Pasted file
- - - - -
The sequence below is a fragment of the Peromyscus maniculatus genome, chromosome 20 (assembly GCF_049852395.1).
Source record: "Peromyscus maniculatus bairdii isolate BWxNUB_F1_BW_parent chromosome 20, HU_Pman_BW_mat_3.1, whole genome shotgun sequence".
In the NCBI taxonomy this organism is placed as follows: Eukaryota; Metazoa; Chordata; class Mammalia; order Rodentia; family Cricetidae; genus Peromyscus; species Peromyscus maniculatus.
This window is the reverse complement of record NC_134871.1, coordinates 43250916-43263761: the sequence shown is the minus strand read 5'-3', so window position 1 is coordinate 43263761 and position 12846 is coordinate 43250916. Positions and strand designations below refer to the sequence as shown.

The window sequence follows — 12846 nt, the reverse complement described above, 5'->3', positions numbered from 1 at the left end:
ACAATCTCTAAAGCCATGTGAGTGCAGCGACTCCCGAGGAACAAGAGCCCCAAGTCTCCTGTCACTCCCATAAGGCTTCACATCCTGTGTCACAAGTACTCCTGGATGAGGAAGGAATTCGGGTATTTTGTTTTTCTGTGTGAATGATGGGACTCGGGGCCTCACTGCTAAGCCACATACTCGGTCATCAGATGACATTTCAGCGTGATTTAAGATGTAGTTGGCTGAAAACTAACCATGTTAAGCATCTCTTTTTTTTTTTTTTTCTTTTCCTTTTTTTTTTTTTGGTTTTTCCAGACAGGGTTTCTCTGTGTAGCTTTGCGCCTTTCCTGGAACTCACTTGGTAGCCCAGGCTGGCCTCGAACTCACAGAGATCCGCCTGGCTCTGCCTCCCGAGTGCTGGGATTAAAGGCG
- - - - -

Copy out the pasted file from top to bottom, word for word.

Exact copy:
The sequence below is a fragment of the Peromyscus maniculatus genome, chromosome 20 (assembly GCF_049852395.1).
Source record: "Peromyscus maniculatus bairdii isolate BWxNUB_F1_BW_parent chromosome 20, HU_Pman_BW_mat_3.1, whole genome shotgun sequence".
In the NCBI taxonomy this organism is placed as follows: Eukaryota; Metazoa; Chordata; class Mammalia; order Rodentia; family Cricetidae; genus Peromyscus; species Peromyscus maniculatus.
This window is the reverse complement of record NC_134871.1, coordinates 43250916-43263761: the sequence shown is the minus strand read 5'-3', so window position 1 is coordinate 43263761 and position 12846 is coordinate 43250916. Positions and strand designations below refer to the sequence as shown.

The window sequence follows — 12846 nt, the reverse complement described above, 5'->3', positions numbered from 1 at the left end:
ACAATCTCTAAAGCCATGTGAGTGCAGCGACTCCCGAGGAACAAGAGCCCCAAGTCTCCTGTCACTCCCATAAGGCTTCACATCCTGTGTCACAAGTACTCCTGGATGAGGAAGGAATTCGGGTATTTTGTTTTTCTGTGTGAATGATGGGACTCGGGGCCTCACTGCTAAGCCACATACTCGGTCATCAGATGACATTTCAGCGTGATTTAAGATGTAGTTGGCTGAAAACTAACCATGTTAAGCATCTCTTTTTTTTTTTTTTTCTTTTCCTTTTTTTTTTTTTGGTTTTTCCAGACAGGGTTTCTCTGTGTAGCTTTGCGCCTTTCCTGGAACTCACTTGGTAGCCCAGGCTGGCCTCGAACTCACAGAGATCCGCCTGGCTCTGCCTCCCGAGTGCTGGGATTAAAGGCG